LANSING—State Sen. Phil Pavlov, R-St. Clair Township, has introduced legislation to help law enforcement agencies keep habitual drugged driving offenders off the roads.
“Drugged driving is as dangerous as drunk driving,” Pavlov said. “This bill package gives law enforcement the tools needed to protect our families and keep our streets safe.”
Senate Bills 863 – 865 improve the flow of information between different law enforcement jurisdictions regarding people with a pending toxicology report in an Operating Under the Influence of Drugs (OUID) arrest.
Currently, if a law enforcement officer pulls over an individual who has been arrested for OUID in the past but has a pending toxicology report, the officer is not able to see that arrest in the state’s Law Enforcement Information Network until the results come back from the Michigan State Police Crime Lab and the person is formally charged.
“We have found that due to the delay of receiving a certified toxicology report from the Michigan Crime Lab, prosecutors are hesitant to charge until they have the report in hand,” Pavlov said. “In most cases the prosecution needs the report for the arrest warrant. These bills will help ensure these reports get to the right people at the right time.”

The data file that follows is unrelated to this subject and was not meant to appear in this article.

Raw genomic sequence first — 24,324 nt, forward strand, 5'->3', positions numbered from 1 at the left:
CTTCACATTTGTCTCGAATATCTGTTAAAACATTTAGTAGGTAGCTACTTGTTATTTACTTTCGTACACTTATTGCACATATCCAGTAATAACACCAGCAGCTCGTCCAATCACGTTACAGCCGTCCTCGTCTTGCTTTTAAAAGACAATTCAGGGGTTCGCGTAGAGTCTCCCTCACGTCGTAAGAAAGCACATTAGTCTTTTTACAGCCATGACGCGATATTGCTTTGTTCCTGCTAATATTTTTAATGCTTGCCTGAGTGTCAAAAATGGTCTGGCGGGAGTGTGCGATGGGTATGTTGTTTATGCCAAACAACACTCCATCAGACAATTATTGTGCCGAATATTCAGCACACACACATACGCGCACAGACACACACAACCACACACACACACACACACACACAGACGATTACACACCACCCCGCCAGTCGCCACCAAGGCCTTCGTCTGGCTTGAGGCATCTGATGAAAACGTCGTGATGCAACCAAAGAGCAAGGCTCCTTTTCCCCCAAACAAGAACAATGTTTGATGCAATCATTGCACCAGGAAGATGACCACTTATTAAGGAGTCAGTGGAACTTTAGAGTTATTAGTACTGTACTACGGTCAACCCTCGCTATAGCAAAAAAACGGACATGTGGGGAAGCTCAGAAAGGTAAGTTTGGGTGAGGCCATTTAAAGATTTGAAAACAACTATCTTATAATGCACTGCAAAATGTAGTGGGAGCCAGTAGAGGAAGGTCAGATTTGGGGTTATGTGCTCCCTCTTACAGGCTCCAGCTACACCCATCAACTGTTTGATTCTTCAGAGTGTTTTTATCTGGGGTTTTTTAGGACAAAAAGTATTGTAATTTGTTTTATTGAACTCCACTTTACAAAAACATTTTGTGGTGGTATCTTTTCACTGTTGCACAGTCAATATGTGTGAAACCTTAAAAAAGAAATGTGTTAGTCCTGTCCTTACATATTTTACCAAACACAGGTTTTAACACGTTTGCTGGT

The legislation is designed to catch repeat offenders. Under the bills, if a driver is out on bond for a drugged driving case and is stopped on suspicion of driving under the influence, the police officer can immediately arrest the person, and the driver’s bond can be revoked.
The bill package was prompted by the case of Lisa Bergman, a Port Huron Township woman convicted of second-degree murder in the deaths of two St. Clair County men. Bergman was believed to have been driving while impaired by prescription drugs last summer when her vehicle crashed into the men’s truck, killing them.
Bergman had previously been stopped by police numerous times on suspicion of driving while impaired by prescription drugs.
“I am hopeful these bills can help prevent future tragedies,” Pavlov said.
Pavlov’s bills are identical to measures introduced in the state House by Rep. Dan Lauwers.
SBs 863 – 865 have been referred to the Senate Judiciary Committee.
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